|ash12||who are the two bahamian brothers in freeport you mentioned.if you know who they are, email the names to me|
|Posted by:||Feb 13th 2010, 09:46:55 pm|
|Fig Tree News Team||Voice your concerns to Minister of the Environment Earl Deveaux (email@example.com) and Minister of Tourism Vincent Vanderpool Wallace (firstname.lastname@example.org) ... Bahamians for maintaining Bahamian assets in a sustainable fashion! For the record, Andy Leggett at Ocean Fox sounded the alarm years ago, about local fishermen finning sharks at Grouper Hole, and commercial fishermen taking sea life from hallowed dive sites at The Plateau and The Arch off North Eleuthera near Whale Point ;-(. Bahamas National Trust cannot do it on their own, and this is just more of the same.
Lord Dunmore Grouper,
|Posted by:||Feb 13th 2010, 06:46:12 pm|
|ash12||wow! serious! who are the bahamian brothers in freeport? i see it to also we will lose plenty fish here according to what i see come in to the docks on briland! just how many pounds of fish per day can foreignors carry out of the country? we need someone to monitor the fishing badly! but if we have our local guys who are doing it also! what can be done?!|
|Posted by:||Feb 12th 2010, 05:38:42 pm|
|Fig Tree News Team||Remember this day.
There's a Pelagic offshore fish netting ship that is currently docked in Freeport harbour, preparing to go to sea in the next month, which will be the first pelagic netting boat in The Bahamas.
-- Bad news for our environment
-- Bad news for our economy and future
-- Bad news for our fisherman
-- Bag news for our children
The letter below was spurred on by several friends that know the Bahamian brothers in Freeport that are planning this operation. They were just in Italy looking at a large net-boat and are moving forward with their plans. One purpose of the letter was to get some dialogue initiated as opposed to waiting for them to start netting and then possibly fighting it. We need to be proactive and get some folks thinking about this issue. It does not appear to be illegal, just a horrible idea for the careful management of Bahamian resources. All over the world commercial fishermen fight regulation claiming the need to make a living but as you well know tourism and sport-fishing support many Bahamian families in a sustainable manner.
In the Bahamas the key is eco-friendly tourism. If Bahamians really loved tuna as they do conch and grouper there would be fewer than there are I suppose but they are a fish that anglers with lots of money love to hunt. To exploit them commercially would make a few people a lot of money in the short term (exporting the catch) but impact the environment in several ways. Moreover, it would impact the high end tourist trade at a time when that is already under pressure.
The damage done to the environment with hung-up nets and so forth would be horrible. I know through personal knowledge that these same commercial fishermen have made illegal steel rebar fish-traps without the requisite escape doors and have abandoned them to kill for years to come.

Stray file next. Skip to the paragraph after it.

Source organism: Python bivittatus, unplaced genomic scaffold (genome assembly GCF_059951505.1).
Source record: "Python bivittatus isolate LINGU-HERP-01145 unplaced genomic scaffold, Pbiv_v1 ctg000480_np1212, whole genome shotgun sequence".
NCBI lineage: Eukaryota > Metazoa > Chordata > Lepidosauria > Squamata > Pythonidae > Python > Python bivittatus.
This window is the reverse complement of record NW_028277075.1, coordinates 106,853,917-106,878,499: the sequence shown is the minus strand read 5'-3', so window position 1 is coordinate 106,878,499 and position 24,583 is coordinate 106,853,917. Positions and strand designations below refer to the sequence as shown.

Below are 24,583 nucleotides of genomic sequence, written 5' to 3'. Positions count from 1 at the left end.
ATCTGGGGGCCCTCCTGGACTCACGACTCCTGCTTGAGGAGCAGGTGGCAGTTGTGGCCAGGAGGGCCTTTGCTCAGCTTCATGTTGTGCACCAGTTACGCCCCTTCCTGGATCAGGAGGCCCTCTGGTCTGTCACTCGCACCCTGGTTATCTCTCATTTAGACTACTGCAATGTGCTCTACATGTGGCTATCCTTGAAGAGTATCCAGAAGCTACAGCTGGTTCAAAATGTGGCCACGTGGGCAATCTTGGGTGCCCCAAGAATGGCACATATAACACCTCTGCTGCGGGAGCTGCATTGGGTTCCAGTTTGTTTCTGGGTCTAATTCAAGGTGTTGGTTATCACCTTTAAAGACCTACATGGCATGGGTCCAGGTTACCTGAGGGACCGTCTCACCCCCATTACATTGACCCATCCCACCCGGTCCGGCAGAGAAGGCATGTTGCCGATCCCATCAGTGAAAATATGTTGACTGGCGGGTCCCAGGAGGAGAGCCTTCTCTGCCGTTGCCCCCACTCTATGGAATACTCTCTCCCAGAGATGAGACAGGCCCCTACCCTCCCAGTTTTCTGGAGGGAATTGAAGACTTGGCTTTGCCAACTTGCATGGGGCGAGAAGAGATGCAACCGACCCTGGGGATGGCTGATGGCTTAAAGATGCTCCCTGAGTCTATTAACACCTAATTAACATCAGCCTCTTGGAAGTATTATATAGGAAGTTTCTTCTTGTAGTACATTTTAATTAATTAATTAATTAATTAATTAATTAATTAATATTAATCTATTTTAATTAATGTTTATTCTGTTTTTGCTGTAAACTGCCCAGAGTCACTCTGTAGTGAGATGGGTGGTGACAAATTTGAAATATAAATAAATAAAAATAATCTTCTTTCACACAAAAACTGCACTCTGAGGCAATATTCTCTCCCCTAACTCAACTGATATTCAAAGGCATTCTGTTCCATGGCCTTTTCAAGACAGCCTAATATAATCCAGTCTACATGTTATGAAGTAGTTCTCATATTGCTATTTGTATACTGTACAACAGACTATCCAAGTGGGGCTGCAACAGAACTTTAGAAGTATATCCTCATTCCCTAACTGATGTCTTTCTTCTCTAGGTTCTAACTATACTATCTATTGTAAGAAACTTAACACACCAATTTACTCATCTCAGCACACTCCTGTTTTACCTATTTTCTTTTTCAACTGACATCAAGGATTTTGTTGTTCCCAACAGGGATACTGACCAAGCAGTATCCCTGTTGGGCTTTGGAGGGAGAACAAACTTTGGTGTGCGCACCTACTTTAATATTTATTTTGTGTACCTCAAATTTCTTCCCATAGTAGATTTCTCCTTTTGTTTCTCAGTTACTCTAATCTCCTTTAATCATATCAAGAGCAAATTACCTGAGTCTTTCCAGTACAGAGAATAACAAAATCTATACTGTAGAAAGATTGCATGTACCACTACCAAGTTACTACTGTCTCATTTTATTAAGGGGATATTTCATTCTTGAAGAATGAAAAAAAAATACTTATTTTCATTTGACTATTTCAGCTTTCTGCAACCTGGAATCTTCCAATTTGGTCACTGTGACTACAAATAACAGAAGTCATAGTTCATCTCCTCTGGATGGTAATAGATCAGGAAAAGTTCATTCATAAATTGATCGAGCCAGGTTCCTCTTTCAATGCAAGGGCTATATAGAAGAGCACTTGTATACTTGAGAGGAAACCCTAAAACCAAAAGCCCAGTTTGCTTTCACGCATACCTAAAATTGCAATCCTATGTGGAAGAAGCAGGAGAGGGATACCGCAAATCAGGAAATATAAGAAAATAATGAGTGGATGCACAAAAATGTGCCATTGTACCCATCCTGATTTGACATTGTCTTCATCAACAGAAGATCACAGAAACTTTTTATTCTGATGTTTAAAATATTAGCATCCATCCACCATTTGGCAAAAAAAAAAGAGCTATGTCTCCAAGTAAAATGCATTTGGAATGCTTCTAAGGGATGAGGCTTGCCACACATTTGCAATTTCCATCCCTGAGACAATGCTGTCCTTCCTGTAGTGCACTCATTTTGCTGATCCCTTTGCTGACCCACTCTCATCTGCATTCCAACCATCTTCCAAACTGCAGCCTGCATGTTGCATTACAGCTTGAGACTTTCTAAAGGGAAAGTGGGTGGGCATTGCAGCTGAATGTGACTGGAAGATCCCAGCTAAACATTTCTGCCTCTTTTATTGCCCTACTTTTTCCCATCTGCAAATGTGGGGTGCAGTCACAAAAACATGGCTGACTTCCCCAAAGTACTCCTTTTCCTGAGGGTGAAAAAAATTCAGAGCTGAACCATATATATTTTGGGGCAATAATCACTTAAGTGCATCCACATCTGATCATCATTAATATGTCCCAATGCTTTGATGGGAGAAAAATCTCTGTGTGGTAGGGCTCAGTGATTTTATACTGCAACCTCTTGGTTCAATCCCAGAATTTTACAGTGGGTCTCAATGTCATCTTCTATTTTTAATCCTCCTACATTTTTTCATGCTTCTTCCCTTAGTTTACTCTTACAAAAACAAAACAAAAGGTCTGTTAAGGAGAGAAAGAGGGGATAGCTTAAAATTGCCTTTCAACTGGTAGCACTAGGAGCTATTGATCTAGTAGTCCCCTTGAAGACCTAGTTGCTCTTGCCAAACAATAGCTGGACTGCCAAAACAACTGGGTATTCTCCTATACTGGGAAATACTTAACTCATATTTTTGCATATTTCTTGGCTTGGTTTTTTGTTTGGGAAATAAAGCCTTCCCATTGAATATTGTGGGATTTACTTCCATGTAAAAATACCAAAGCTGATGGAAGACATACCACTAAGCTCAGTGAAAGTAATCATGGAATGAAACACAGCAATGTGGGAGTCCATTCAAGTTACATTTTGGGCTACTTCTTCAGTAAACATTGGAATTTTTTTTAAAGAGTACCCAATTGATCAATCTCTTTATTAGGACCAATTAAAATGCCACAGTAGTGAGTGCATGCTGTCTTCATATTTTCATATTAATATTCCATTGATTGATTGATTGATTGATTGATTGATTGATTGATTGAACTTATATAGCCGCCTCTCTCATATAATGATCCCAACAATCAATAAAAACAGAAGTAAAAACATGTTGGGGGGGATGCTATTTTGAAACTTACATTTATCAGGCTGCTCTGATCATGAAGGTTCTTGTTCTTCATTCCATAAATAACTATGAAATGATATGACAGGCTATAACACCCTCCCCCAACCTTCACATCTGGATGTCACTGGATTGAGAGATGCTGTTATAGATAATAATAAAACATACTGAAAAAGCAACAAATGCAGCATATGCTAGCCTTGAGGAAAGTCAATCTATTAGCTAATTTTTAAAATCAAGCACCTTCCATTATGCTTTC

My reaction to the soon to start netting of Yellowfin Tuna in The Bahamas. The Atlantic stocks seem to be in pretty good shape compared to many other fish. However, there are also by-catch (turtles , sharks, and game-fish) and marine mammal considerations.
These considerations are much different than open ocean netting. At a place like Dutch Bar you are going to get everything that is hovering about. Several places are shallow enough that it is possible for the nets to snag on the bottom, damaging the sea-floor and with very large portions of the net remaining there.
Many know the commercial operators from Freeport, and know they will not quit until there is nothing commercially viable left.
They could hit Hole in the Wall; Andros; and Dutch Bar, once a week. When those spots slow down they can go to Rum Cay; Long Island; and San Salvador. They can make an ever widening circle that may be sustainable in the short term but also kill the tourism in the short term. They are good fisherman and will catch them. It is just a matter of how long they remain to be caught and how much the rest of the eco-system suffers in the period that justifies the commercial onslaught.
They can also sell shark-fins and wahoo and dolphin and so on and so on and so on.
The tourism argument seems to be a strong one.
Yellowfin Tuna fill a lot of hotel rooms and dock slips and fancy restaurants with well off anglers.
Also, this comes at a time that the Bahamas should be tightening its belt environmentally speaking, not finding new ways to decimate its appeal to an ever shrinking tourist dollar. Cuba will be more of a competitor very soon and many other fish in the Bahamas are ever more tightly regulated leaving rod and reel large tuna fishing as a big draw economically without hurting the population stock. My very un-scientific estimate is that rod and reel fisherman probably catch about 1% of what netting would.
Netting these fish that are gathering themselves into a easily targeted biomass would be very destructive in a very short time.
The consequences are magnified by the taking of the by-catch that is a big part of the original lure bringing these tuna in. Here is a quote from a friend of mine that used to commercial fish for yellowfin:
"Hi Scott, I will tell you one day about netting yellowfin tuna on the Pacific side of Costa Rica. The boat was 125' with a 15 man crew. 20,000 to 40,000 lbs a set. lots of pictures." -- Bill
That is as much yellowfin tuna in one set of the net as tourists and Bahamians catch at the Dutch Bar or Hole in the Wall in an entire year. Please send this out to all of the people that you know that enjoy "trying" to catch a yellowfin tuna. At the very least there should an informed debate about the pros and cons of this for The Bahamas.